Then there are multiple, other, more transactional relationships as the organisation draws on agency workers, sub-contractors, outsourcing firms, self-employed workers, including the technologically enabled “open talent” economy and “ghost workers” making high, medium and/or low skills available globally depending on requirement, on more or less favourable labour contracts (see Gray & Sun, 2019; Winsor & Paik, 2024). These relationships give some functional flexibility, but mainly numerical and financial flexibility. In recent years, digital technologies have given three more types of flexibility – locational (think remote working), temporal (think 24 × 7) and labour replacement/enhancement flexibility (through automation and online “robo-sourcing”.

This means there will continue to be core full-time primary, internal workers who are integral to the functionality of the organisation. These will be functionally flexible and difficult to replace, due to high-level skills, knowledge and experience. These workers will have a big say in the degree to which they move to remote working, and how digital technologies will be utilised in their work. Meanwhile, there will be different types of peripheral workers. One (first peripheral) group will be low skilled, often part-time and flexible. A second peripheral group will experience a mix of short-term contracting, being public subsidy trainees, job sharing or be part-time. Another group will comprise large volumes of agency staff, self-employed, outsourcing vendor staff and subcontractors. We can already see many such external market-based workers operating in traditional functions such as cleaning and catering, but also in the gig economy and remote work contracting. Although not direct employees of the organisation, they are important to its functioning. However, these and the first and second peripheral groups of workers have little bargaining power, not least over whether technology will be controlling, “informating” or displacing in their workplaces. Where it makes economic sense to the organisation, managers will use remote working as the cheapest, optimal alternative for harnessing these “peripheral” and market-based labour pools. In so doing, managers will have to take into account some real challenges – on modes of control, security issues, motivational challenges and also corporate social responsibility concerns.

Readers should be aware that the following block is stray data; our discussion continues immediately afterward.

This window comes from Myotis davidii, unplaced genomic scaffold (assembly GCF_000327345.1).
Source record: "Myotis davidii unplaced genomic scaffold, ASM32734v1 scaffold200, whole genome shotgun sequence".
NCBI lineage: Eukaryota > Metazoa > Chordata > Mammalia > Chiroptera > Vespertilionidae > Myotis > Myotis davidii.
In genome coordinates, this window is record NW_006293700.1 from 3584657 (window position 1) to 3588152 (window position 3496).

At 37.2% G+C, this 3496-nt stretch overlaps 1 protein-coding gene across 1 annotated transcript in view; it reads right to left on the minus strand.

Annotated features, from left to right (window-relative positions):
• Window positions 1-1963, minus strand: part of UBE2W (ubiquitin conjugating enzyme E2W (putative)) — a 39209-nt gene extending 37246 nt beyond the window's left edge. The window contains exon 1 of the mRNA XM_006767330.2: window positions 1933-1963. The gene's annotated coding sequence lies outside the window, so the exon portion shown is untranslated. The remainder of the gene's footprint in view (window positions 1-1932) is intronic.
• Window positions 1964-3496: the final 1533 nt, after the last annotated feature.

A side note on home and remote working in this model. Working from home is a subset of remote working – working potentially from any location. Will remote working become the dominant mode, as many have suggested? Not surprisingly, we have seen a rising uptake in both remote and home working over the last 10 years, not least because of improvements in enabling technologies. MGI (2020b) noted that the potential for remote work is highly concentrated in a handful of sectors, such as information and technology, finance and insurance and management, and executives surveyed from those sectors show greater intent to deploy their employees remotely. But the study also pointed out that more than 60% of workers in the US economy, for example, cannot work remotely, particularly blue-collar workers, but many “knowledge workers” as well. Their jobs require at least some physical presence. In less developed economies, the share of workers unable to work remotely is even higher. There is also the role of executive decision. McKinsey found some support for allowing a minority of workers to work remotely for two days a week post Covid-19, but from late 2022 across 2023, many executives became more cautious about the challenges and economics, and productivity implications of managing home and remote working. (Forsdick, 2022; McKinsey, 2023).